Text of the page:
The metric was how much of the video they watched. We can say after 30 or 60 days: show us everybody who watched 50% or more of these videos. If they hung around for 30 seconds, it meant they were into what we were talking about, and we could move them along the sales funnel with different creative based on the actions they took. That way, we weren’t continually wasting money showing the ad to people who weren’t into it.

The other metric involved a simple 2-step opt-in page. When they clicked the ad, they were taken to a landing page. The landing page had a number of videos and the call to action was entering a name and phone number to follow up about a membership. The metric we were looking for there was: of all the traffic that came to the landing page, which of them opted in and which of them didn’t. That was being tracked by a Facebook pixel.

Of those who came to the page that didn’t opt-in, we wanted to retarget them with a different set of ads – we noticed you didn’t opt-in, make sure you come back and take a look at the page again. We usually do that with a testimonial video.

How do industries differ when it comes to lead generation strategies?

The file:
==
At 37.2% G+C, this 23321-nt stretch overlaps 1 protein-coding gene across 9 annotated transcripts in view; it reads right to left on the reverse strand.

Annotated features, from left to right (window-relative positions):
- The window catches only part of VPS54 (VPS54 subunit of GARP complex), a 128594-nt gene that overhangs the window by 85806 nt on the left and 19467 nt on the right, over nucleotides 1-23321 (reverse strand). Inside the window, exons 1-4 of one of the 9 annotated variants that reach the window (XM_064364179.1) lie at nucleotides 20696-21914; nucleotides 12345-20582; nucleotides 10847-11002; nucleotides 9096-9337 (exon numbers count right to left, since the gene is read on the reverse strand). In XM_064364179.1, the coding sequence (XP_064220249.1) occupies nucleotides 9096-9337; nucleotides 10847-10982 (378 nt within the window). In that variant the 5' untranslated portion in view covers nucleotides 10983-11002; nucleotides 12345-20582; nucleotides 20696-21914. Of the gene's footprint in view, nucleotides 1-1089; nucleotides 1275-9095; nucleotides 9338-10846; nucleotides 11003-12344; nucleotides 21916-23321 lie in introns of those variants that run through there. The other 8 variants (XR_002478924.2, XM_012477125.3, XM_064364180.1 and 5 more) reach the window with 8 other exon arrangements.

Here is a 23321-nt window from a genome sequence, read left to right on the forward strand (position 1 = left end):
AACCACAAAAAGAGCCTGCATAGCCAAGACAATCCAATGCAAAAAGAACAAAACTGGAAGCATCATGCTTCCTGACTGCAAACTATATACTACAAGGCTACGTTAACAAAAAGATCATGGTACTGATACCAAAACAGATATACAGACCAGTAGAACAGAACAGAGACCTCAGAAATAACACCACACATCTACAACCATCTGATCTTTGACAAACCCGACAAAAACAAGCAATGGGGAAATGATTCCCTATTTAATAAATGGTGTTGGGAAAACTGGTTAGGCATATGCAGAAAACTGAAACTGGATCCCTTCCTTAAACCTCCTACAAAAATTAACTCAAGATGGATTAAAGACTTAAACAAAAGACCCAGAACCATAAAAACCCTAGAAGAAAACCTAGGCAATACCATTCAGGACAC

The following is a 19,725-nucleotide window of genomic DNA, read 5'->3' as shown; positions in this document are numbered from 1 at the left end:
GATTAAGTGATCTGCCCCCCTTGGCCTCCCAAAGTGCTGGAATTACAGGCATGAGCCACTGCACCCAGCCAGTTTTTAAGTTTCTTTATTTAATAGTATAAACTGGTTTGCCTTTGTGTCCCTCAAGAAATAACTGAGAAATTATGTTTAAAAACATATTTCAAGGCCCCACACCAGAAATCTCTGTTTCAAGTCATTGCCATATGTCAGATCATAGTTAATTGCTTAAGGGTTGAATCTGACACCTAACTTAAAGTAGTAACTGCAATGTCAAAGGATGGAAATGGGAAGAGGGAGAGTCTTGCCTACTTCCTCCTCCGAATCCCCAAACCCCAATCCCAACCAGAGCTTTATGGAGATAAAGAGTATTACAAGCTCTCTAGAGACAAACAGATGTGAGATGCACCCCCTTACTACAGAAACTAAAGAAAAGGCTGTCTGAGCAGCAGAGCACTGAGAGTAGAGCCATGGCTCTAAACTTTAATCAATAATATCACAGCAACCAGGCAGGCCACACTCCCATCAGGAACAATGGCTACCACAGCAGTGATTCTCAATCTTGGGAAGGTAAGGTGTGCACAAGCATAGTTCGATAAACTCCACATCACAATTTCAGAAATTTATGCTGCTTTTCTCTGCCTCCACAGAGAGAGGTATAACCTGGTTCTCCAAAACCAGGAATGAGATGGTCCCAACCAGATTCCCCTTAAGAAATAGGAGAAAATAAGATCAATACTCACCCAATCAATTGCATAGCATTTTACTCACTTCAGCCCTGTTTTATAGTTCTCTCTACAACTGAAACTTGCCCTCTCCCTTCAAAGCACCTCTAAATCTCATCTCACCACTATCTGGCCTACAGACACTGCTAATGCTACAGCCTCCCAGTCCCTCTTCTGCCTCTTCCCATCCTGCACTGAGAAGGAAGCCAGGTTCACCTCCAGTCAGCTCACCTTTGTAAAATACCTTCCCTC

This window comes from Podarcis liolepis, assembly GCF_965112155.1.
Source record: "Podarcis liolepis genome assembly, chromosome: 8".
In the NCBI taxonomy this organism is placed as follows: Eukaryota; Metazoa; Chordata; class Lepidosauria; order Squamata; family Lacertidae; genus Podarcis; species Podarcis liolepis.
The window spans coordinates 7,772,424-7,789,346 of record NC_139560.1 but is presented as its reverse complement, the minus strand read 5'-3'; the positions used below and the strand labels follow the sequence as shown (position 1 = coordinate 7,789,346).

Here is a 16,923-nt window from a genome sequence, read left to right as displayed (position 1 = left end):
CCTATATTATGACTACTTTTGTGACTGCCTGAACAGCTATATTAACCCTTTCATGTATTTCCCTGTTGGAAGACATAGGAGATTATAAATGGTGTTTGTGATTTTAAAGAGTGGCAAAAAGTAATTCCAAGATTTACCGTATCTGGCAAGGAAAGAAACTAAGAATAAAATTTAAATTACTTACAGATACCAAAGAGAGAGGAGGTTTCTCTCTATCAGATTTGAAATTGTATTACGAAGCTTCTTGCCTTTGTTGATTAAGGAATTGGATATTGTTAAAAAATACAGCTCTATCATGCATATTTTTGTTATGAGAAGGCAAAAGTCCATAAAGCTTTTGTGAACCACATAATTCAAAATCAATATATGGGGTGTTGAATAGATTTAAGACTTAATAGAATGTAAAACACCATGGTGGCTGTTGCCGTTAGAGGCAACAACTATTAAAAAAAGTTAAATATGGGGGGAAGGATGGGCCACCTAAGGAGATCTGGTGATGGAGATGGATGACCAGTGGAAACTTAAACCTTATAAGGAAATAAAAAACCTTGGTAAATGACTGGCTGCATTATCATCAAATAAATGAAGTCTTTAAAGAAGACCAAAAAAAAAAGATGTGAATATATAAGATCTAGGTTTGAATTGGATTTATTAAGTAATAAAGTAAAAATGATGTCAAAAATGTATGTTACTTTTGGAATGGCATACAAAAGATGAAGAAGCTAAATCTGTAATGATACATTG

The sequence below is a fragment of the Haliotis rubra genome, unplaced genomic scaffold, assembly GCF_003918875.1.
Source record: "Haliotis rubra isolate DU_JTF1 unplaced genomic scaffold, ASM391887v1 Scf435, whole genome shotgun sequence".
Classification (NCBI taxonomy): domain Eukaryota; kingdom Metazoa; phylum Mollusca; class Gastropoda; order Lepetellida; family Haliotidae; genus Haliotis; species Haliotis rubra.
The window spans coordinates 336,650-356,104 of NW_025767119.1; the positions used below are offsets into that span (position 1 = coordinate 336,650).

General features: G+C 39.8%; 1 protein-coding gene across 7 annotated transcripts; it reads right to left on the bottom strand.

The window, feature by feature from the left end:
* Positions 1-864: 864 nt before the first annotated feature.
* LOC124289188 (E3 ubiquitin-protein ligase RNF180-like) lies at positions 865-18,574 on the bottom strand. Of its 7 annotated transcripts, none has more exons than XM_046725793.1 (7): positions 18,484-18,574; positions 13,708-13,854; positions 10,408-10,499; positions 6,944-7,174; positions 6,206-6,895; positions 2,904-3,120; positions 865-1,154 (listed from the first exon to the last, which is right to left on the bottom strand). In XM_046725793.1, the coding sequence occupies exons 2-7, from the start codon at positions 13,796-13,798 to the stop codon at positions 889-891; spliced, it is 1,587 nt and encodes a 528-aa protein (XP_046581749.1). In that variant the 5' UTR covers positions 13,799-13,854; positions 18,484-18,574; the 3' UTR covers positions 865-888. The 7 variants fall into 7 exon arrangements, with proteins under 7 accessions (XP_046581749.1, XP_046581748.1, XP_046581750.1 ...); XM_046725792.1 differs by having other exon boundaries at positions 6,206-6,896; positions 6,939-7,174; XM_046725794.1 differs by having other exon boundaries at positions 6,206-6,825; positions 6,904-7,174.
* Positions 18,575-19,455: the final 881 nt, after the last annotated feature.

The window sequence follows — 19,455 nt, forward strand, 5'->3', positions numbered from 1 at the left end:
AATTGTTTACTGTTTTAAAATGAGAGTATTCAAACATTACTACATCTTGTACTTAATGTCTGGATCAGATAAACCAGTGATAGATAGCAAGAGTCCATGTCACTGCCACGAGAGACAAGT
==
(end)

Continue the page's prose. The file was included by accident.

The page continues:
In my opinion, they don’t…or they really shouldn’t. If your product or service connects with your audience, you shouldn’t have an issue getting leads, regardless of where the come from.

Has the business identified and articulated their competitive advantage? That’s number one. If you don’t know what that is, you’re going to have a hard time conveying your message.

Are they consistently practicing communicating that message? You might understand what your competitive advantage is, but you need to practice how to talk about it in a way that connects with your audience. If you don’t, you’re going to have a tough time. There’s just so much noise out there.

The third is – are you living your product or service? If you don’t believe in your business, people can smell through the BS real fast. In 1955, you could have a retail store, throw some stuff on the wall, and people would buy it. Those are not the days we live in anymore. If you don’t buy into it, you won’t sell it.

If you can answer those three things, the next step is marketing it. People will connect as long as you’re marketing that message in some way.

EO is a great example of someone who can answer those three questions. Everyone believes in that organization…not just the client. Every person in that organization know their competitive advantages. They know they’re practicing their message congruently and consistently. And they live it. All day. Every day.

If you didn’t need sleep, what would you do with all that extra time?

I would start a real estate business. I would buy properties, flip them, and rent them. It’s something I’ve been interested in for a long time, but it comes down to what requires my focus the most.

If I had a real estate business, starting off, I would do a lot of the work myself. I’ve never been a Mr. Fix-It type, but I’d be interested in learning that skill. Seems like a really sound investment to financial freedom. It’s not something that’s going to come and go.